Broadcasters are facing significant challenges, ranging from policy matters to the question of alcohol advertising and the move to digital terrestrial television. Nadia Bulbulia was recently appointed executive director of the National Association of Broadcasters (NAB), an organisation that punts itself as the “voice of the broadcasting industry.
The body represents over 80 organisations, who fund its operations. In turn, the NAB lobbies for its members, ensuring the voices of broadcasters are heard, and ensures the broadcast environment is “grounded in the principles of democracy, diversity and freedom of expression”.
The Media Online caught up with a busy Bulbulia, recently returned from Parliament, to find out what issues face the industry, and how the NAB hopes to deal with them.
Q:One of the biggest challenges facing broadcasting at the moment is DTT. But it appears to be mired in all sorts of issues right now, from complaints that the DoC is not on top of the challenge (or the minister) to delays in production of STBs. What is the NAB’s position on DTT and what would you like to see to ensure SA makes the deadline?
The members most affected by the DTT process have been constructively engaging with the DoC and ICASA in meeting the requirements for the digital switchover. At this point in time, the sector needs direction from the DoC on the start date of the dual illumination period, STB’s in the market in time for launch and a clear consumer/public education and awareness campaign to support the DTT switchover process.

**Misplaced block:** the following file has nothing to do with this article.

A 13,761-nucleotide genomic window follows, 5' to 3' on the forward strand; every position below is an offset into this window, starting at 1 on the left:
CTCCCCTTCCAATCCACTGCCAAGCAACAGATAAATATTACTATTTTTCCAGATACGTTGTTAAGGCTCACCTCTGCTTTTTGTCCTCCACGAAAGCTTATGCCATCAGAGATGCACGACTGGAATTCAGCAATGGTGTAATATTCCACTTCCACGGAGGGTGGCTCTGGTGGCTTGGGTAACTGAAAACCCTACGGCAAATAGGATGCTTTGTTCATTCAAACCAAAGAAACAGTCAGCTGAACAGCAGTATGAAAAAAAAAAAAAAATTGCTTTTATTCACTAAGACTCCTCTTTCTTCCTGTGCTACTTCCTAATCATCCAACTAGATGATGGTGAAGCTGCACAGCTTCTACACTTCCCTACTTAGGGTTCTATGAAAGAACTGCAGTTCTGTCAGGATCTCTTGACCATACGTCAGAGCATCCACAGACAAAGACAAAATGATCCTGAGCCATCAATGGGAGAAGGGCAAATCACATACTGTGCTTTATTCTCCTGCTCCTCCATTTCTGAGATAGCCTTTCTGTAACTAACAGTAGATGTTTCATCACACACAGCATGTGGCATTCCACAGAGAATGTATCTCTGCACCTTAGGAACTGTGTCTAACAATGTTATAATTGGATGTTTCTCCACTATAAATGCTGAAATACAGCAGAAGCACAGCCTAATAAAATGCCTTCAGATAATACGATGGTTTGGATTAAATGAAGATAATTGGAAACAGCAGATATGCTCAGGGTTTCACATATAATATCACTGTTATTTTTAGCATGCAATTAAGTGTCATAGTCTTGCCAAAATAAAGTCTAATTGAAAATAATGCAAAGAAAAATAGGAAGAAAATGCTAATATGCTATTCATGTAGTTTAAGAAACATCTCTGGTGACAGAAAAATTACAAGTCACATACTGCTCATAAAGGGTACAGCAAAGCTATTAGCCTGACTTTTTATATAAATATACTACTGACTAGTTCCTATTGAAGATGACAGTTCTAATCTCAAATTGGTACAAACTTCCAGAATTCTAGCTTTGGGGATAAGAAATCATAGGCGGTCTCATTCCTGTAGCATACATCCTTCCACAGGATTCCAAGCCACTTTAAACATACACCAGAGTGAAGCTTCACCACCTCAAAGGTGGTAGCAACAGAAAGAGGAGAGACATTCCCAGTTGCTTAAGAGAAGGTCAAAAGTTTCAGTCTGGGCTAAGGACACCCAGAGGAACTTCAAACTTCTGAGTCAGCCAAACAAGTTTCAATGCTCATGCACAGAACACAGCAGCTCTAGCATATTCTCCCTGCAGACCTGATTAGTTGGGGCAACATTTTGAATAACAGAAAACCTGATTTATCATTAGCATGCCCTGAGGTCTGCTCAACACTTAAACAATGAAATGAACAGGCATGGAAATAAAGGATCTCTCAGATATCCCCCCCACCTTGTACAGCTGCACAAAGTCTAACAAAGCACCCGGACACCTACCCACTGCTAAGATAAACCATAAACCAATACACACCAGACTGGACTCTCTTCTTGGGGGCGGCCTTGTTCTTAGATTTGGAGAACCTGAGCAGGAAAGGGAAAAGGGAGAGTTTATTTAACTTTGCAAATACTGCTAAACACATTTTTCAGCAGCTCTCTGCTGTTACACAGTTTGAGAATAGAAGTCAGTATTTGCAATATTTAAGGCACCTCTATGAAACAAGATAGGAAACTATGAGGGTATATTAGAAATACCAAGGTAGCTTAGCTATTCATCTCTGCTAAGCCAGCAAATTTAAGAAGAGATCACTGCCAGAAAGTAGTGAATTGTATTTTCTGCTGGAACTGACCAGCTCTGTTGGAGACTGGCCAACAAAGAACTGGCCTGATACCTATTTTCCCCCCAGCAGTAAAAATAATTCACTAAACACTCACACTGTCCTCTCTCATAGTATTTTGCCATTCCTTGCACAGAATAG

Q. The head of the Discovery channel for EMEA countries says he believes one of the hurdles SA will have to jump when DTT comes to pass is whether we have a competitive enough advertising environment to support all the new channels. What do you think? Will our ad spend not be spread incredibly thin?
Multi-channel television has been a game changer around the world. There are always concerns about fragmentation, but there are also opportunities for more niched and targeted advertising to be developed across many more channels.
Q. Again, the production industry has complained of a lack of support for local content, and a major lack of funding. How do we start addressing this, considering the content demands that will be brought about by DTT?
The issue of funding local production has been debated for some time- we need a regulatory impact assessment to understand whether the quota system has been effective or whether there are other mechanisms which may be more effective. For example, the recommendation for the creation of a ‘production fund’ for the entire industry to access.
Q. The SABC has recently – or actually for quite some time – become the story rather than delivering stories. What needs to be done to stabilise and sustain the public broadcaster?
The SABC’s mandate to serve the needs and interests of all South Africans is fully appreciated and supported. The stability and sustainability of the public broadcaster is a matter of concern for the entire broadcasting industry. Adequate government funding is required as well as an holistic review of the board and governance structures.